Some say that he has two left hands, and his nose can tell when it will rain. All we know is that he's called DFM.

Tuesday, March 31, 2009

Episode 26: In Which DFM Has To Say "So Much For Being On Vacation"

On Sunday afternoon, while I was out with Yoo and Yi,  Lee Young San phoned me up and told me that he needed my help.  His boss had told him that he needed to find an English teacher for one of his schools fast.  Young San told me that it would only be for three days, and that all I needed to do was "play with kids."  Young San obviously doesn't know how DFM teaches.

The next day I got up and met Young San's boss, Mr. Kim, at the scheduled time and location.  Mr. Kim is a bit of a rarity in Korea, and his business is likewise unique.  Mr. Kim runs an education business.  He invents products to teach children English in unique and interesting ways, and he then uses these products in the numerous school he runs.  He started his venture teaching drama to children, but quickly expanded into the English market.  His philosophy is to teach children English using activities they enjoy.  Additionally, he believes that if the body is moving, the brain will work better.  Every activity for learning English involves songs/music, physical activity, or art and it is the process of moving while studying English that is more important than the product.  As far as I can tell there is next to no book learning at this school.

Monday is the physical education day.  Every class came to the gym dressed in red sweatsuits.  Physical Education for private schools is run by private companies who create programs, much like the hagwons create programs, and then market those programs to hagwons who contract out teachers from that company to teach said program.  The physical education teacher for this school is Kim Woojin.

Here Woojin attempts to get the 6 year-olds to stand in four straight lines.  Good luck with that one Woojin.  The boy in the middle of the front row is Louis (you know you're in trouble when the new teacher remembers your name on the first day).  Louis started over in the far right row behind the boy in the sweatshirt with no logo.  However, as soon as Louis saw me pull out my camera he made a bee-line for center stage.

Woojin had the students put their hands out in front of them to make sure there was enough space between each student for the upcoming exercises, but these boys had different plans.  Look closely at the second boy from the front.  That's right, Louis again.  I suspect he started this pile-up too.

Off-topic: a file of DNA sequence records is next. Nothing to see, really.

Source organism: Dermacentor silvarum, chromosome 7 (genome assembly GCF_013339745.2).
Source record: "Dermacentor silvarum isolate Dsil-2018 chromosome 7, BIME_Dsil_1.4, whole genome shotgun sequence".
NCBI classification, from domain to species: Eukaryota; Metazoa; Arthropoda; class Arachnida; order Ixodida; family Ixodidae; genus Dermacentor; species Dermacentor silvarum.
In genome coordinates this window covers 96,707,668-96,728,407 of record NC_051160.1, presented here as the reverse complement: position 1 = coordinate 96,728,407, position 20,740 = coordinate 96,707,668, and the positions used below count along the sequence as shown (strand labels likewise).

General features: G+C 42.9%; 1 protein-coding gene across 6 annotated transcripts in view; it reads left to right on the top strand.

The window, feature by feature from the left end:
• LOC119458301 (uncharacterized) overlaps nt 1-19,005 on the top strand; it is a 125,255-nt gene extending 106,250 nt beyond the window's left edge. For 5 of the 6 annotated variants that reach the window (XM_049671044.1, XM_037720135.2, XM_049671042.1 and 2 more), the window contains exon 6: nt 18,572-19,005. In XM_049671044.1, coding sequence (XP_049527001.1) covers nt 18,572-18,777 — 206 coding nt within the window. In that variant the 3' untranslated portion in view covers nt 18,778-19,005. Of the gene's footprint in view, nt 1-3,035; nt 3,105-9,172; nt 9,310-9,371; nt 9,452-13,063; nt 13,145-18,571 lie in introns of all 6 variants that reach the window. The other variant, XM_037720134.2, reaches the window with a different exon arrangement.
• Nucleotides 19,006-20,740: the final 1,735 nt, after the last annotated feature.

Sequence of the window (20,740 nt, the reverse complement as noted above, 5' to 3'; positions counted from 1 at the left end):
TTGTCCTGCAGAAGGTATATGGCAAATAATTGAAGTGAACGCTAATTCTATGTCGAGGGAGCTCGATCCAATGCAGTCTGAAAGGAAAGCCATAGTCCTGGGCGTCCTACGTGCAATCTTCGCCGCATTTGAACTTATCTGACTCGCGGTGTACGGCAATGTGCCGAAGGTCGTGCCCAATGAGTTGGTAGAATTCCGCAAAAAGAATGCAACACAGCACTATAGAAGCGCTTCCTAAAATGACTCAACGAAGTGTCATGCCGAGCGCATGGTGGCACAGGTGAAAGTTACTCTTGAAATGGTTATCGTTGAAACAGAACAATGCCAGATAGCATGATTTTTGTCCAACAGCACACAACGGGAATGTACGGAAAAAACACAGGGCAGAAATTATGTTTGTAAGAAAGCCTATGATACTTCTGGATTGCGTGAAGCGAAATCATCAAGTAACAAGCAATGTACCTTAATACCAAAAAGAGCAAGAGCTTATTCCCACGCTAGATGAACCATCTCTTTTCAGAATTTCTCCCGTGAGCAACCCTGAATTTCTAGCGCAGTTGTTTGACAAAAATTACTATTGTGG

Eventually Woojin performed a miracle and got all of the students to stand in their own place.  Tai chi exercises were performed to music, and then there were some stretches.

Stretching up to the ceiling was no problem, but as you can see from this picture some of the boys had trouble with the concept of "keep your legs straight and touch your toes" (check out the kid in the front row).

Louis got to demonstrate his splits for the class, and after that he was more than willing to show them off any time I brought out my camera.

Every class went through a target game involving tennis balls and a Velcro target that hung over the back of a chair.  The target was an invention of the Phys Ed company, and was quite ingenious I thought.  This game was a real hit with the older children, but the four year-olds were more interested in singing to the music that was playing.

After about five PE classes in a row, Woojin and I finally got a twenty minute break to eat some lunch.  The cooks in the cafeteria make us a wonderful meal every day, and today's meal had all sorts of pickled vegetables and some minnows that still had their eyes.  Yummy.

After class I would go and teach the "special art" class to the six year-olds (the four and five year-olds had gone home).  The teacher would generally give the instructions, but I was called upon to give the English names and test the children's mastery of the shapes and colours.  I also introduced myself and listened while each child stood up and introduced him/herself in return.  After the first child said his name I responded with "nice to meet you."  Since that was one of the first phrases I learned in Korean, I figured it would be one of the first phrases taught in English.  I was not wrong.  As soon as I said "nice to meet you," the teacher's face lit up and the boy responded "nice to meet you too."  "Thank-you" I responded.  So, from then on, after each child said his/her name I had to respond "nice to meet you" and then listen to "nice to meet you too."

Today's assignment was "A Famous Building In Korea."  The picture was of Dongdaemun and was constructed of circles, rectangles and triangles.  The children would rip or cut out pieces of colored paper and glue them in the appropriate places (or anywhere even close was considered alright too).

While the children were cutting and gluing I would walk around and ask each one randomly what a certain colour or shape was called in English.  The vice-principal happened to walk in at this moment and thought it was great.  At the end of school she said to me "David come to kindergarten every day!"  I guess I'm now The Korean Kindergarten Cop.

On the walk back home I came across a section of sidewalk that had images from various movie posters out of some sort of metallic sidewalk tile(s).  There was everything from classic black and white films to Hollywood blockbusters, Korean films and even some French films.

That night Lee phoned me and said that I needed to meet Mr. Kim after work the next day.  I have a suspicion that I am going to be asked to keep working after this week.  We'll have to see what happens.

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